After Cliff contracts AIDS and knows he is going to die, he offers this reflection:

It was sadness that gripped him, far

more than fear

That, if facing the truth, he had maybe

a year.

When poetic phrases like “eyes look

your last”

Become true, all you want is to stay, to

hold fast.

A new, fierce attachment to all of this


Now pierced him, it stabbed like a


Lightning bolt lancing him, sent from


Left him giddy and tearful. It felt like

young love.

This is pretty heavy stuff, and yet Rakoff laces his unflinching accounts of these tragedies with humor and spirit. His characters refuse to remain passive in the face of adversity, and I think the fact that Rakoff knew he was dying of cancer when he wrote this demonstrates his own powerful inner drive and his desire to leave having had his say. Rakoff has the last word against death and his message is beautiful and sad.

ElCicco #CBR5 Review #22: Tell the Wolves I’m Home by Carol Rifka Brunt


You may as well tell them where you are, because they’ll find you anyway. They always do.

This 2012 novel by Carol Rifka Brunt deals with the AIDS crisis of the late 1980s, sibling relationships, love and jealousy. The narrator, June Elbus, is 13 when her beloved Uncle Finn dies from AIDS. Finn was a renowned artist and before dying, he painted one last portrait of June and her older sister Greta. Finn and June had had a very close relationship, and she takes his death hard. But what makes it harder is the discovery that Finn had a lover, Toby, whose existence had been kept secret from June. When Toby reaches out to June, she is torn between feeling jealous of him for having a piece of Finn that she never knew and wanting very much to maintain that connection to Finn through Toby. The story then deals with the relationship that develops between June and Toby and the repercussions it has for June’s family.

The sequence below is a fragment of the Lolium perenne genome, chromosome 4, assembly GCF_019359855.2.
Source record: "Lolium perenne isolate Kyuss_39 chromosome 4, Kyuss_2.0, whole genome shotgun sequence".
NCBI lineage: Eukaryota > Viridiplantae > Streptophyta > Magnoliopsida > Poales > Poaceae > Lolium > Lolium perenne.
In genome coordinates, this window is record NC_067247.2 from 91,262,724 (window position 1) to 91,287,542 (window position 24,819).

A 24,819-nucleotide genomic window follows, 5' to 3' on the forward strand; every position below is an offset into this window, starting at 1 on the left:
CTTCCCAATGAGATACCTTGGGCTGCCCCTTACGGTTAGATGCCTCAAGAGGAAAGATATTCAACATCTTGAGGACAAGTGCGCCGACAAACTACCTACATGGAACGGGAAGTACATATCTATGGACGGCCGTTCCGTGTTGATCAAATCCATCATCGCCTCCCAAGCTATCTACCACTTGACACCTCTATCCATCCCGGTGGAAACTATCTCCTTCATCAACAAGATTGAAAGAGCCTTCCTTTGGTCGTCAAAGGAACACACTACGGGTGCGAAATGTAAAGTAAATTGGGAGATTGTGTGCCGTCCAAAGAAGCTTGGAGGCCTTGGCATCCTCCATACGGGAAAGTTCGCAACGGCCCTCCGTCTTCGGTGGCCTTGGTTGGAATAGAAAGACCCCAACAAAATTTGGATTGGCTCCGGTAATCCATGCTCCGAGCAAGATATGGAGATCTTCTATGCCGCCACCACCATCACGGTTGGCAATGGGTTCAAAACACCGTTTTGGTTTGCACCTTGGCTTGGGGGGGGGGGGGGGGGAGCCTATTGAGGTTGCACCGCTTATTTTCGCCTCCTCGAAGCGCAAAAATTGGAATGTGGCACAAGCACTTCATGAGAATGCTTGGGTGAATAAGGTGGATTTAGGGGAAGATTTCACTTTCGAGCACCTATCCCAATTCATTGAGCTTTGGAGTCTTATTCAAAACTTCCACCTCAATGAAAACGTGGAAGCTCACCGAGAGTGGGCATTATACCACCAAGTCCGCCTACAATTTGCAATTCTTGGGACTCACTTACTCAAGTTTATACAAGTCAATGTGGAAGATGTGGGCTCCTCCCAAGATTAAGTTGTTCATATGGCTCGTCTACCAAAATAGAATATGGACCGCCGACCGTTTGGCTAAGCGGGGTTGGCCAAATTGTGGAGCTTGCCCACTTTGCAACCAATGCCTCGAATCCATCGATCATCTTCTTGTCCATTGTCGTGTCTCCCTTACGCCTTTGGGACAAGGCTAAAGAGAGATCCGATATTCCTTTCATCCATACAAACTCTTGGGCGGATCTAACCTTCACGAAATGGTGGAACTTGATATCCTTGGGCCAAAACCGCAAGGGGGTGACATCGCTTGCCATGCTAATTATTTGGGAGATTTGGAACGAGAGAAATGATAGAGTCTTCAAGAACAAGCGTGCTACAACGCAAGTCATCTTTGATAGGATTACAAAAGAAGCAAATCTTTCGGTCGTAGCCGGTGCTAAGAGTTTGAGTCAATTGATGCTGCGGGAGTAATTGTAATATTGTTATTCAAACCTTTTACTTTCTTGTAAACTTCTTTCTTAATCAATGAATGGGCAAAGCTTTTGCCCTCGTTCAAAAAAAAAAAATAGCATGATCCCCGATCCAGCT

June’s relationships with Finn, Toby and Greta are at the heart of the story. The two sisters couldn’t be  more different. June is quirky and a bit of a loner. She likes spending time in the woods near her home, imagining that she lives in the Middle Ages, even dressing the part. She doesn’t have any close friends and knows people think she is weird, but she is not bothered by that. Greta, on the other hand, is a talented singer and actress, so smart she skipped a grade. Greta is ready to graduate high school at 16 with acceptance to Dartmouth and the possibility of a part in Annie on Broadway. She and June had been close as younger children but have drifted apart. Greta seems to treat June with derision and contempt, but occasionally shows flashes of her old self, throwing June off balance.